This is a deep dive into the concepts surrounding "Risk Management" and how to realistically model managing risk.
We will discuss:
Scaling in to positions at a one third risk unit increments
Closing/exiting the position.
PineScript allows you to define a single custom source value for an input to another indicator or strategy.
Here we will demonstrate how you can have a very simple strategy that attempts to respond to that signal. The simplest way to do this is that he signal (indicator) emits the number of desired shares.
Coding a strategy that will work in the real world isn't easy, and we should have our expectations set accordingly.
In this video we will cover:
Human trade execution.
What is an "Ideal Strategy"?
Alerts aren't always tradable events.
Please leave any questions in the comment section.
In my experience there are phases to creating a strategy. In this episode we will cover one of the most important steps: establishing an exit strategy. Exiting a position is crucial to risk management. If your entries are terrible but you have a good exit strategy, you might get by and not lose a lot of your capital. And vice-versa, if your entries are great, but...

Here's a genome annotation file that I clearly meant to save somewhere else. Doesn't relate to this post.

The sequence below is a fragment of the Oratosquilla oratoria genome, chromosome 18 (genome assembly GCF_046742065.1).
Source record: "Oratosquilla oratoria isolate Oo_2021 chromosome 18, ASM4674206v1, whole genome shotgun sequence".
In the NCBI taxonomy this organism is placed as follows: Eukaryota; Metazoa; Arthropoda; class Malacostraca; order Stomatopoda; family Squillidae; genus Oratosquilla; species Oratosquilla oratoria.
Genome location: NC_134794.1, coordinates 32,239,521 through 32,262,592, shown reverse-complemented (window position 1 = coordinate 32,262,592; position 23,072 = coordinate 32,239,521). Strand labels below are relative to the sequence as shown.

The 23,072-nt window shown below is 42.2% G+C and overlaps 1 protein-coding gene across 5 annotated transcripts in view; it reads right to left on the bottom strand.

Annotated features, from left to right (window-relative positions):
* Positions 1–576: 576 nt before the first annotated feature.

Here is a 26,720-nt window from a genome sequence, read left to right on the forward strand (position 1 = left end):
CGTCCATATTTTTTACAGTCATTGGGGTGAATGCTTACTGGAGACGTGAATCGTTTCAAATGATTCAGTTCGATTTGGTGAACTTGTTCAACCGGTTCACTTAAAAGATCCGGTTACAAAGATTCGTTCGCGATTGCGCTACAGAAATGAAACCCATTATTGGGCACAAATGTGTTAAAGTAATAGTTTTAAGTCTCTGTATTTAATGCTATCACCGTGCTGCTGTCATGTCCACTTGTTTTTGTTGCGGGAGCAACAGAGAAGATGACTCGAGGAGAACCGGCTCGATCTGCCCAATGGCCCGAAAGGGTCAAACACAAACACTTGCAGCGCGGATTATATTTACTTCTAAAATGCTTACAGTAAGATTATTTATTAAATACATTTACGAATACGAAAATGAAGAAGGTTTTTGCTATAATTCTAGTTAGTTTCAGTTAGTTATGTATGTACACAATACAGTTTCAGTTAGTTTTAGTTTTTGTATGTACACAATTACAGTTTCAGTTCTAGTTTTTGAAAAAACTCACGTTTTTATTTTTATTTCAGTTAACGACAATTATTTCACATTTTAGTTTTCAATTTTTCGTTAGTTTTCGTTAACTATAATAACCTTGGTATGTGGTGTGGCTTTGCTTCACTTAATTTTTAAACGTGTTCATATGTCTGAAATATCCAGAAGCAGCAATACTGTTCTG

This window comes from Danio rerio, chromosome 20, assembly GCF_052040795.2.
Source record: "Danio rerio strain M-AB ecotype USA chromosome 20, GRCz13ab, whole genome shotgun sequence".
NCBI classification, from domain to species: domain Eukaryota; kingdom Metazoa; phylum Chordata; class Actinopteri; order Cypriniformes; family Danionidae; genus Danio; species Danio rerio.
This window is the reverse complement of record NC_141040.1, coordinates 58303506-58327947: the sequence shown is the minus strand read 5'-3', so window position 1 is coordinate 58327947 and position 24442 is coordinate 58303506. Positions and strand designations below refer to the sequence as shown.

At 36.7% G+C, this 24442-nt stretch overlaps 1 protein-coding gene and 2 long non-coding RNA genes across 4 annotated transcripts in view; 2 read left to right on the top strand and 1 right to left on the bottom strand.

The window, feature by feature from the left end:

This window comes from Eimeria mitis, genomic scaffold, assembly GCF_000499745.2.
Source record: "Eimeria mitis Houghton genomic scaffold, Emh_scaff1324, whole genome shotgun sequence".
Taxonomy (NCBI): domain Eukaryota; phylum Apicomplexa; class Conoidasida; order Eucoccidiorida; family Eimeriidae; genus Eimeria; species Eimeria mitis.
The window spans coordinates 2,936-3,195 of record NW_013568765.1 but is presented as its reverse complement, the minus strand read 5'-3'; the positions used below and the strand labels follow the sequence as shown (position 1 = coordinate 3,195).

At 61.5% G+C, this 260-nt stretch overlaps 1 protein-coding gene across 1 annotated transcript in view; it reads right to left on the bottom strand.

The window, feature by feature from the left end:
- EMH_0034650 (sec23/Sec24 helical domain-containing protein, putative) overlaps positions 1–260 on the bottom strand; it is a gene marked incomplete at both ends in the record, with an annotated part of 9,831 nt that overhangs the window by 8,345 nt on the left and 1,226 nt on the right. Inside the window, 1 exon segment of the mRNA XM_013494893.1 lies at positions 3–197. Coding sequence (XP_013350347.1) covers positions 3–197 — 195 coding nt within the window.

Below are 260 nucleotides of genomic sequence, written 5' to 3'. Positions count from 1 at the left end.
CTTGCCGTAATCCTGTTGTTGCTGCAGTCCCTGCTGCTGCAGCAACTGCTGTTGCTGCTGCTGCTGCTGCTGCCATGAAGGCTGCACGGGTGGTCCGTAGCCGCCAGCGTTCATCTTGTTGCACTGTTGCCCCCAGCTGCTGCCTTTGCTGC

Here's a chart I put together that illustrates what the big players are experiencing with Real Estate.
Larger firms trade the sector and if you were to be a 'buyer' since COVID, you would join a pool of others that the average participant is now losing money.
The trend is clear and it very well will likely keep going south while the Fed continues to raise rates.
With the electrification trade in play, we should see copper continuing to rise. But it's getting close to breaking below it's daily SuperTrend and if it goes below 4.0, the bears might be back.
Lithium looks like it might also be struggling. If lithium is a huge part of the electrification trade, and it starts to fail... Where there's smoke there's fire?
TLT 's pattern of higher highs and higher lows seems very obvious. But as a wise man said, "if it's obvious, it's obviously wrong."
So will we see another trap/shake-out occur before it keeps going?
Or will this be where TLT pulls back further while the market resumes bullishness.
What do you think?
I appreciate Michael A. Gayed's thesis here, but the more I look deeper (and longer term) at the data, it's really difficult to draw an real signal.
Too many instances where it's not clear which influences which and more likely the market itself (SPX) is influencing lumber and gold independently after the fact of the market move.
When you look closely you can see...